In this webinar, we consider two aspects that have not been explicitly accounted for in flood probability estimates: influence damage of the revetment due to burrowing and interactions between failure mechanisms leading to failure behaviour that deviates from currently considered behaviour. How can we account for these effects? And how does it influence the practical action perspective?
The presentation discussed the accuracy of flood defence inspections, which has been quantified in a field test with inspectors from the Rivierenland Water Authority. This test clearly shows that not all damages are observed in inspections and that these omissions have to be accounted for when estimating failure probabilities of flood defences. In the considered case, the influence of damage on the system failure probability was quantified: this results in a significant increase and demonstrates that existing inspection policies are often insufficient to meet the requirements. With targeted interventions, the influence of damage on flood defence reliability can be reduced significantly. This reduction has been substantiated using a multi-objective analysis of total cost and structural robustness. The latter is a new and useful indicator to quantify how design, inspection and maintenance influence the impact of damage of revetments on flood defence reliability.
What comes to your mind when you think about inspections?
It is widely recognised that there is not much knowledge on the influence of damage to flood defences. There was also a broad agreement among participants on the importance of accounting for damage to flood defences into the design considerations, although this is often difficult. The proposition that every flood defence design has a (risk-based) inspection and maintenance manual has broad support, although it is not yet clear what such a manual should contain exactly. Amongst others, there are important uncertainties on the exact influence of damage on strength. The proposition on doing physical tests (e.g., in the Delta flume) gained mixed support, primarily because the starting point should be the risk contribution of the uncertainties and not the physical unknowns.
Future research on the impact of damage should primarily focus on large-scale burrowing related to internal erosion and slope instability and damage to grass revetments. The key reason is that these damages are relevant for a very large part of the flood defences, which makes the potential implications on a national scale very large. Similar reasons hold for pattern-placed revetments, which are also seen as important. The relatively small portfolio of asphalt revetments and toe structures leads to a lower priority for research.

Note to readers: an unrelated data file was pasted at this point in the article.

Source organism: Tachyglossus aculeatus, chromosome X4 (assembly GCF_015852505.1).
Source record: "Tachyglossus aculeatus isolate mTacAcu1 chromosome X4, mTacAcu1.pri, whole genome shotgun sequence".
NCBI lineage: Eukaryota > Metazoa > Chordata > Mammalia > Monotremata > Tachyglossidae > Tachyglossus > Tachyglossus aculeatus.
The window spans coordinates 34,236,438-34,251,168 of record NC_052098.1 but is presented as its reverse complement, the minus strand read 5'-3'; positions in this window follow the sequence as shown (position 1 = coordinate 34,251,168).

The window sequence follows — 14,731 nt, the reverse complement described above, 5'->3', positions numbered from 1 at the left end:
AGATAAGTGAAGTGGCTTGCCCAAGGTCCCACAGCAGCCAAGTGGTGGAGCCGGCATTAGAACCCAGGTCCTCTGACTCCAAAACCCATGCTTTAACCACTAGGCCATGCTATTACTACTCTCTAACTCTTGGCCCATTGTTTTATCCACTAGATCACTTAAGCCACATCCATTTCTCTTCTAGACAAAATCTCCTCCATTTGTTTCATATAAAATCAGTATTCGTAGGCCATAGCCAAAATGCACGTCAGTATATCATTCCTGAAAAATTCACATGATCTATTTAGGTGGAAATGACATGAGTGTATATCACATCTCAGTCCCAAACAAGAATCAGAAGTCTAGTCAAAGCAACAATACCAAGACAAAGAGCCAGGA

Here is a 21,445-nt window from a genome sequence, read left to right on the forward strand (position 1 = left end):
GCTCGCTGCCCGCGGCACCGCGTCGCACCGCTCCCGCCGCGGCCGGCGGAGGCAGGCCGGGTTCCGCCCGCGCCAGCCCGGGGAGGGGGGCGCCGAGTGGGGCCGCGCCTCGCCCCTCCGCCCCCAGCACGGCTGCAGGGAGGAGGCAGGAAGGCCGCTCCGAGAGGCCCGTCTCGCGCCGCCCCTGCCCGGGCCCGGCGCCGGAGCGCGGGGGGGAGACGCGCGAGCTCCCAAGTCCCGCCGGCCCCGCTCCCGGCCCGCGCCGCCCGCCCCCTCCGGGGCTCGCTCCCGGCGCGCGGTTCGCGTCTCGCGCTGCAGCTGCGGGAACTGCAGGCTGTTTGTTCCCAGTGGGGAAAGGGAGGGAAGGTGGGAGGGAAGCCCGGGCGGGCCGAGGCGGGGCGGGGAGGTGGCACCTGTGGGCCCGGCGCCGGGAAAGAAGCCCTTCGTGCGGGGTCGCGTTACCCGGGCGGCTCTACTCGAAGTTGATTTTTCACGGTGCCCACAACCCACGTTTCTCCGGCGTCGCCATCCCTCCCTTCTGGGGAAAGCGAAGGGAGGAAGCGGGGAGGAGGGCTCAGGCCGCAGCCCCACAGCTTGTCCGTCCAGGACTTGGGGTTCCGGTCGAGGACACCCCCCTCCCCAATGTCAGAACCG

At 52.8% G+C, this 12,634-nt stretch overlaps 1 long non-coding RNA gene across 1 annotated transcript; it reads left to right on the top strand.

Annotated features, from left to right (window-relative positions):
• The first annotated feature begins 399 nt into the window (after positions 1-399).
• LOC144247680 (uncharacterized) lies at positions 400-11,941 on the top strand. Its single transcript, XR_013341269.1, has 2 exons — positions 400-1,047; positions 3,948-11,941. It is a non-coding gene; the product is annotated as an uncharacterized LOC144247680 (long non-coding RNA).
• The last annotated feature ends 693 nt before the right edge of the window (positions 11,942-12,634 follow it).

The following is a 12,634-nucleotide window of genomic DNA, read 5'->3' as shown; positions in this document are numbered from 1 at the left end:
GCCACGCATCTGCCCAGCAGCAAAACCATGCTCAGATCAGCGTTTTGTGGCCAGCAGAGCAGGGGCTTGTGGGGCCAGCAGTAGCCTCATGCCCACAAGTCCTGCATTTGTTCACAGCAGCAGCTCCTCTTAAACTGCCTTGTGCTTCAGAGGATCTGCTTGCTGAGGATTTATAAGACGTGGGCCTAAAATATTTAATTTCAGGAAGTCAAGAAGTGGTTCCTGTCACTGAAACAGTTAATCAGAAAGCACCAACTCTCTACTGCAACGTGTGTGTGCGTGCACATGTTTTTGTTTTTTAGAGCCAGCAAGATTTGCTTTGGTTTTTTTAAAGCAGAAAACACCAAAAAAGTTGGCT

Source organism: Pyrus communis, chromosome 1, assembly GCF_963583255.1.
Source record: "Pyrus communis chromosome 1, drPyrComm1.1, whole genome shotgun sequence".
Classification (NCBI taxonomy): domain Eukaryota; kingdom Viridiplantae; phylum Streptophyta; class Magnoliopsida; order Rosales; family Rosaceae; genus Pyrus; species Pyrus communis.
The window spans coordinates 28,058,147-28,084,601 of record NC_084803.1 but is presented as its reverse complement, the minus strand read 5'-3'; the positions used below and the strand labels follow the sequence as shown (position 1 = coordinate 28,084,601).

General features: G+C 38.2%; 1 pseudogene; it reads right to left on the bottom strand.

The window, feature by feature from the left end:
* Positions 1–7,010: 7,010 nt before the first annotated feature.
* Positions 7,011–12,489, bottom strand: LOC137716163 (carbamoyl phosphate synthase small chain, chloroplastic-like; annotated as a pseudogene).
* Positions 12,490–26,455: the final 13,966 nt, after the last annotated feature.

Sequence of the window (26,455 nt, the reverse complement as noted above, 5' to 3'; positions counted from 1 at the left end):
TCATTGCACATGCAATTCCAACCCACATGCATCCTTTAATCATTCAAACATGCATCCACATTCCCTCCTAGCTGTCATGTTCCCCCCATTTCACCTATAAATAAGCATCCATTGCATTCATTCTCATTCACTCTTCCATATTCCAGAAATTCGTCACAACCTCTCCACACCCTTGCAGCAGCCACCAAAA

What about the interactions between failure mechanisms?
The presentation first explained what interactions between failure mechanisms are, and in which cases they may affect the flooding probability. This is mainly the case when the residual resistance is eliminated (or reduced) by the occurrence of a more frequent initial failure process. Thus research on interactions appears to be related to research on so-called ‘residual resistance’ or ‘residual strength’, a strength that is not yet taken into account. An analysis of residual resistance (and thus interactions) is always tailored, for instance using failure scenarios or integral reliability analysis.
During the discussion, participants recognised that this kind of analysis should move from somewhat conservative analyses based on failure initiation towards more accurate reliability estimates. About 2/3 of the participants want to work with interactions; from keeping it in mind during residual resistance analyses to a full quantification. On the other hand, participants noted that it involves more work than standard analyses and that there is still much unknown about the underlying processes.
Therefore, there is a particular need for research on how do these interactions work? That is difficult to imagine as few such cases have been reported in detail. It would be useful to describe failure cases in practice where multiple mechanisms play a role. In addition, part of the participants was also in favour of a practical guide or calculation examples.
- Explicitly take into account the accuracy of inspections and maintenance in design (choices).
- Further research into the effect of, for example, damage to the grass cover must be risk-based: only when significant risk reduction is expected, experimental research (e.g. in the Delta flume) make sense.
- An important part of the above risk reduction is the size of the area affected by the damage: it is therefore recommended to look primarily at the consequences of large burrows and damage to grass and revetments.
- Take interactions into account when applying residual strength, quantitatively or to inform decisions to which degree residual resistance should be included.
- Further knowledge development is needed in the form of case descriptions of breaches (e.g. via TU Delft ILPD database), knowledge of failure processes after initiation, and quantification of the effect of interactions on the failure probability for several practical cases.
Last modified: 27/02/2022